Mordes, John Peter
Towards new therapeutic approaches to type 1 diabetes based on rat immunobiology
General Research Subject: Type 1 Diabetes
Focus: Genetics\Type 1 Diabetes, Immunology
Type of Grant: Basic Science
Project Start Date: July 1, 2011
Project End Date: June 30, 2014
With previous ADA funding, one member of the T-cell receptor (TCR) 'beta chain family' of genes, Vbeta13a, was found to be a powerful predictor of susceptibility to T1D in rats, and an antibody against Vbeta13 prevents diabetes. The core hypotheses of this follow-up proposal is that recognition of autoantigen by Vbeta13 is the primary event that initiates autoimmune diabetes.
Vbeta13a will be used to study both the cellular and molecular mechanisms of T1D in several rat strains that progress to diabetes via different pathways (as may be the case for children). Aim 1 will analyze the cellular process by which Vbeta13+ T cells cause T1D. It will determine if these cells can cause both 'spontaneous' T1D and virus-triggered T1D; indicate if different therapies may be necessary for different cases of human T1D; and determine if Vbeta13+ T cell expansion is a biomarker of T1D. RNA interference will be tested as a method for preventing diabetes. Aim 2 will create tools (T cell clones and hybridomas) for determining the molecular structure of Vbeta13a and begin to analyze candidate human T1D autoantigens.
Rationale/Relevance: Only recently have TCR genes been found to be important in both mouse and rat T1D. Their importance in human T1D remains an open question. The discovery that an anti-Vbeta13 antibody prevents T1D suggests that it is time to take a fresh look at this concept. These rat studies should reveal much about a fundamental structural component of T1D and lead to translational research.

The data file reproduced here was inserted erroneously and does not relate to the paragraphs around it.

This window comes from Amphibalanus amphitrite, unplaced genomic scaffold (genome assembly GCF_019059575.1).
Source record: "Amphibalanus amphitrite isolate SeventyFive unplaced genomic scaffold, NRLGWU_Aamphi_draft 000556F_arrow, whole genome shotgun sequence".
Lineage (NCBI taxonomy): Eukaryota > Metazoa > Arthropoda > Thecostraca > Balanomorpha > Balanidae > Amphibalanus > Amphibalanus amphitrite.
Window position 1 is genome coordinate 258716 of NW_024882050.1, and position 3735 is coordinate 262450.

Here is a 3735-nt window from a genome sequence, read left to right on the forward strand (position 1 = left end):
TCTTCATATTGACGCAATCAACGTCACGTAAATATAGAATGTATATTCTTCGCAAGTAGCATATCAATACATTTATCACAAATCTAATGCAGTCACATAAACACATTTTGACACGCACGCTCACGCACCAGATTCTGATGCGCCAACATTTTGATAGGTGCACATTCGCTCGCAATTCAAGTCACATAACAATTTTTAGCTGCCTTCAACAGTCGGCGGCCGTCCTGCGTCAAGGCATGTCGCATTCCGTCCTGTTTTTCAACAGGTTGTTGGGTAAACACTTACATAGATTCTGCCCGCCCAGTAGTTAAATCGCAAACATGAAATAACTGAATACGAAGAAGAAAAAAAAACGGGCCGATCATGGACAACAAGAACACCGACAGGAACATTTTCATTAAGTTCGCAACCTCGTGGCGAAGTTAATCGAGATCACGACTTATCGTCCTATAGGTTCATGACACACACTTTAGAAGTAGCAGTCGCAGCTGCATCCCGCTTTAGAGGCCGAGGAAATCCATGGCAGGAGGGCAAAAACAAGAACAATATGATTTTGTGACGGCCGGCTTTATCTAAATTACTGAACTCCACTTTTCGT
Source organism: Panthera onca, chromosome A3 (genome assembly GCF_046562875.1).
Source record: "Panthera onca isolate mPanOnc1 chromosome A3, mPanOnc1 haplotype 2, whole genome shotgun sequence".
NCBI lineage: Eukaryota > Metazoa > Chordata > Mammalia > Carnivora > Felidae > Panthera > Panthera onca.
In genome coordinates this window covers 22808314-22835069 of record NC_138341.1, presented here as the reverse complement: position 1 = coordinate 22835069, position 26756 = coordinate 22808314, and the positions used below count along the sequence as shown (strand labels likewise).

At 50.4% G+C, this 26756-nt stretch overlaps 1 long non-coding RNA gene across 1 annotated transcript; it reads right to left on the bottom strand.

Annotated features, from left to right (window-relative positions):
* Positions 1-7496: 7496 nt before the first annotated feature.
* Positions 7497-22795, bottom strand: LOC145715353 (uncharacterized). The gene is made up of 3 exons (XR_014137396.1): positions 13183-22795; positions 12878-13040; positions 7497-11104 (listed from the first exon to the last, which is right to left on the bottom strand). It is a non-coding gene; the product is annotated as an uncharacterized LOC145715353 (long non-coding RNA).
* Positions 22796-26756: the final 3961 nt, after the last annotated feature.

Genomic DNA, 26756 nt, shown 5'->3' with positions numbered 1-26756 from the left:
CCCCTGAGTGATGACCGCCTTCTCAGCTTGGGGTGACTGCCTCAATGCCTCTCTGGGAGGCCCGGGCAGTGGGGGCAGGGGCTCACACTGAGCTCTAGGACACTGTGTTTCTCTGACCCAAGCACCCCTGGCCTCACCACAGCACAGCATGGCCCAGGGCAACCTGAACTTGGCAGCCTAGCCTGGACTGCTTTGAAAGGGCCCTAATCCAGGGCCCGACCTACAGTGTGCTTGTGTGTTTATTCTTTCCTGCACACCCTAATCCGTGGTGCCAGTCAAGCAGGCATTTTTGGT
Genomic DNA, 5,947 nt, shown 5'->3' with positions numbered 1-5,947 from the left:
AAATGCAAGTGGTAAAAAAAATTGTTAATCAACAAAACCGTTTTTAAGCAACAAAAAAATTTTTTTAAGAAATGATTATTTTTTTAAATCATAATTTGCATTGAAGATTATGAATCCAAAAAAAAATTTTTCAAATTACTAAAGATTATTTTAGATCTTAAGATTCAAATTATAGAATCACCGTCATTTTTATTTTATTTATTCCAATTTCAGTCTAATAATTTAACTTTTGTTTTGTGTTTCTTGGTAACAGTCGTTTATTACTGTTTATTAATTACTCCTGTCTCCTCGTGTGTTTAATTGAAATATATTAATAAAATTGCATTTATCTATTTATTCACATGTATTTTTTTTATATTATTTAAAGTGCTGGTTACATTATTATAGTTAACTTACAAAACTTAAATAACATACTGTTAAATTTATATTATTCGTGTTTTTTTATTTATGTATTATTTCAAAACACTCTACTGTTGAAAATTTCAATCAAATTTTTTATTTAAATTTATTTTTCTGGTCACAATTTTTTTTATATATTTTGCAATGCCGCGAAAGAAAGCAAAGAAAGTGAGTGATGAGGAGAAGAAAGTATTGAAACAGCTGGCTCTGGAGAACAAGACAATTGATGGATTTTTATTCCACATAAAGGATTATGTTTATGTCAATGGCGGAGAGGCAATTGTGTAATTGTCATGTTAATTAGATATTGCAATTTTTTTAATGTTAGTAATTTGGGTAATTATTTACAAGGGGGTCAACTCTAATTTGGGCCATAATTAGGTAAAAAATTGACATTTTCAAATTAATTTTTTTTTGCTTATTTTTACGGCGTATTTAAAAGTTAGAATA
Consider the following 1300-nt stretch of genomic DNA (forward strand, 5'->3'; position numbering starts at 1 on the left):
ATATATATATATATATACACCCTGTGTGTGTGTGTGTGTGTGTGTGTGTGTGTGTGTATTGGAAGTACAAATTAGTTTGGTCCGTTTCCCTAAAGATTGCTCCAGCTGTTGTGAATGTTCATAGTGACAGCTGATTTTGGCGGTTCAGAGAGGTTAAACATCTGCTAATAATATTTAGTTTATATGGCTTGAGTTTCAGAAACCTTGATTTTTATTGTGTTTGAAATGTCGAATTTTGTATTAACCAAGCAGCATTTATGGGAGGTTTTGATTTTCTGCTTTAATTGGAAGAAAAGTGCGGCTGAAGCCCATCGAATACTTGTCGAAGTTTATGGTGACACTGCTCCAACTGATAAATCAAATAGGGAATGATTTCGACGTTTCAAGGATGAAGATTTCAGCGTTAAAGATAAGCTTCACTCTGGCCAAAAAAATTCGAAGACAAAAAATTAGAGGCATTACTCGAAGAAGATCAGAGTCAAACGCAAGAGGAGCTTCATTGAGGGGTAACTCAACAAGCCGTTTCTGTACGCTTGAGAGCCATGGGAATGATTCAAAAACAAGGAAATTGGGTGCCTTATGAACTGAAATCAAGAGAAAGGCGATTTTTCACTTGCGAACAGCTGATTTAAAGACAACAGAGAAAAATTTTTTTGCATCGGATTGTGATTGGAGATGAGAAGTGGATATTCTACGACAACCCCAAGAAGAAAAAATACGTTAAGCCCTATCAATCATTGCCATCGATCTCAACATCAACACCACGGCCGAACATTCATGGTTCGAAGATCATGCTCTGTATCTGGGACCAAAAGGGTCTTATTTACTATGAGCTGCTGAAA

What area of diabetes research does your project cover? What role will this particular project play in preventing, treating and/or curing diabetes?
This project is focused on new therapeutic approaches to preventing type 1 diabetes (T1D). For 15 years we have been mapping genes that make rats susceptible to T1D. We found one gene that has a very powerful effect, clearly distinguishing animals susceptible to T1D from animals that are not. It is a member of a large family of genes called T cell receptor beta chain genes. T cells are well know to mediate T1Ds, and the genes that encode T cell receptors on the surface of T cells have long been suspected of playing a role in determining susceptibility, but our models are the first to provide evidence that specific variants may be very important.
With previous ADA funding we discovered this gene, called Tcrb-V13S1A1, and found that cells that express its protein product, called Vbeta13a, are involved early in the process that destroys beta cell. More importantly, we found that eliminating cells with Vbeta13a on their surface is a highly effective way to prevent diabetes.
We believe that recognition of autoantigen by Vbeta13 is the event that initiates juvenile diabetes. We will use Vbeta13a to study mechanisms of T1D in several rat strains. We will determine if these cells cause both spontaneous T1D and virus-triggered T1D, if different therapies may be necessary for different variants of T1D, and if Vbeta13+ can be a biomarker of T1D. RNA interference to block Vbeta 13 will be tested for diabetes prevention. We will also create tools for determining the molecular structure of Vbeta13a and begin to analyze candidate human T1D autoantigens.